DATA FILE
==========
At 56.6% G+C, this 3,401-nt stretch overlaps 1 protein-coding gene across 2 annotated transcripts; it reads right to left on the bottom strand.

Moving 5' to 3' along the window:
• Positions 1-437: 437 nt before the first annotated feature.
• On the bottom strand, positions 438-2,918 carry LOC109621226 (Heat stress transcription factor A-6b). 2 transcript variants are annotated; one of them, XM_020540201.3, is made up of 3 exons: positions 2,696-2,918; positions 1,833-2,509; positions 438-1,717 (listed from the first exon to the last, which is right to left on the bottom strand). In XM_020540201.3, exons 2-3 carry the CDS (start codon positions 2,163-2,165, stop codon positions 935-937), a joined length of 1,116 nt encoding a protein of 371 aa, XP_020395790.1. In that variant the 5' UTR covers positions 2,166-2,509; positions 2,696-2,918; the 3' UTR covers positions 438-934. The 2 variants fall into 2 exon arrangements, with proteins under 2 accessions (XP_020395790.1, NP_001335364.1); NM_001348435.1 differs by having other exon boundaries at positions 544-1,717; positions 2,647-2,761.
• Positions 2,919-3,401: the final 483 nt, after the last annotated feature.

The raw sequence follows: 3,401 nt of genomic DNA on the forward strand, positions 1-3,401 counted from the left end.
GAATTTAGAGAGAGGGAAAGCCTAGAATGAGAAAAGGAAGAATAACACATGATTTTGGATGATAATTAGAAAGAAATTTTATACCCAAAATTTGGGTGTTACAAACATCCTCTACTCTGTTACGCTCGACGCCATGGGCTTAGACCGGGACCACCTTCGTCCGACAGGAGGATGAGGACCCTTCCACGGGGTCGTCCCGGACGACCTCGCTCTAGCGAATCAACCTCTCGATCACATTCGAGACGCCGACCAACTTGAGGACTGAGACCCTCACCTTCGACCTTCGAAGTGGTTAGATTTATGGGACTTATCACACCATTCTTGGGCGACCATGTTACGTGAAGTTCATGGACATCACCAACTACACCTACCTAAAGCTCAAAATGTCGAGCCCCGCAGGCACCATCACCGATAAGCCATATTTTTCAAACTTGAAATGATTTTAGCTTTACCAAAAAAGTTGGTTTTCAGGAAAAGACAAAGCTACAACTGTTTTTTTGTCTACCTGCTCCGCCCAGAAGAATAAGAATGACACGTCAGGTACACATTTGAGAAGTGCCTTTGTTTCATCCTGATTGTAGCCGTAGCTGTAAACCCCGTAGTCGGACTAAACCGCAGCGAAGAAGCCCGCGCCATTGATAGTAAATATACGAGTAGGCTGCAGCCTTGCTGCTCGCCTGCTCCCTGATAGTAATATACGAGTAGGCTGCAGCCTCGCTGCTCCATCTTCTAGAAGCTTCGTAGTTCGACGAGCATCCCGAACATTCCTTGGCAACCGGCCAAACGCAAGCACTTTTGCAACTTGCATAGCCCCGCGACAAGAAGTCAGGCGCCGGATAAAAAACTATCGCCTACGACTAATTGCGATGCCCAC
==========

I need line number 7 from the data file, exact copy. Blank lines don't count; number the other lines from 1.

GAATTTAGAGAGAGGGAAAGCCTAGAATGAGAAAAGGAAGAATAACACATGATTTTGGATGATAATTAGAAAGAAATTTTATACCCAAAATTTGGGTGTTACAAACATCCTCTACTCTGTTACGCTCGACGCCATGGGCTTAGACCGGGACCACCTTCGTCCGACAGGAGGATGAGGACCCTTCCACGGGGTCGTCCCGGACGACCTCGCTCTAGCGAATCAACCTCTCGATCACATTCGAGACGCCGACCAACTTGAGGACTGAGACCCTCACCTTCGACCTTCGAAGTGGTTAGATTTATGGGACTTATCACACCATTCTTGGGCGACCATGTTACGTGAAGTTCATGGACATCACCAACTACACCTACCTAAAGCTCAAAATGTCGAGCCCCGCAGGCACCATCACCGATAAGCCATATTTTTCAAACTTGAAATGATTTTAGCTTTACCAAAAAAGTTGGTTTTCAGGAAAAGACAAAGCTACAACTGTTTTTTTGTCTACCTGCTCCGCCCAGAAGAATAAGAATGACACGTCAGGTACACATTTGAGAAGTGCCTTTGTTTCATCCTGATTGTAGCCGTAGCTGTAAACCCCGTAGTCGGACTAAACCGCAGCGAAGAAGCCCGCGCCATTGATAGTAAATATACGAGTAGGCTGCAGCCTTGCTGCTCGCCTGCTCCCTGATAGTAATATACGAGTAGGCTGCAGCCTCGCTGCTCCATCTTCTAGAAGCTTCGTAGTTCGACGAGCATCCCGAACATTCCTTGGCAACCGGCCAAACGCAAGCACTTTTGCAACTTGCATAGCCCCGCGACAAGAAGTCAGGCGCCGGATAAAAAACTATCGCCTACGACTAATTGCGATGCCCAC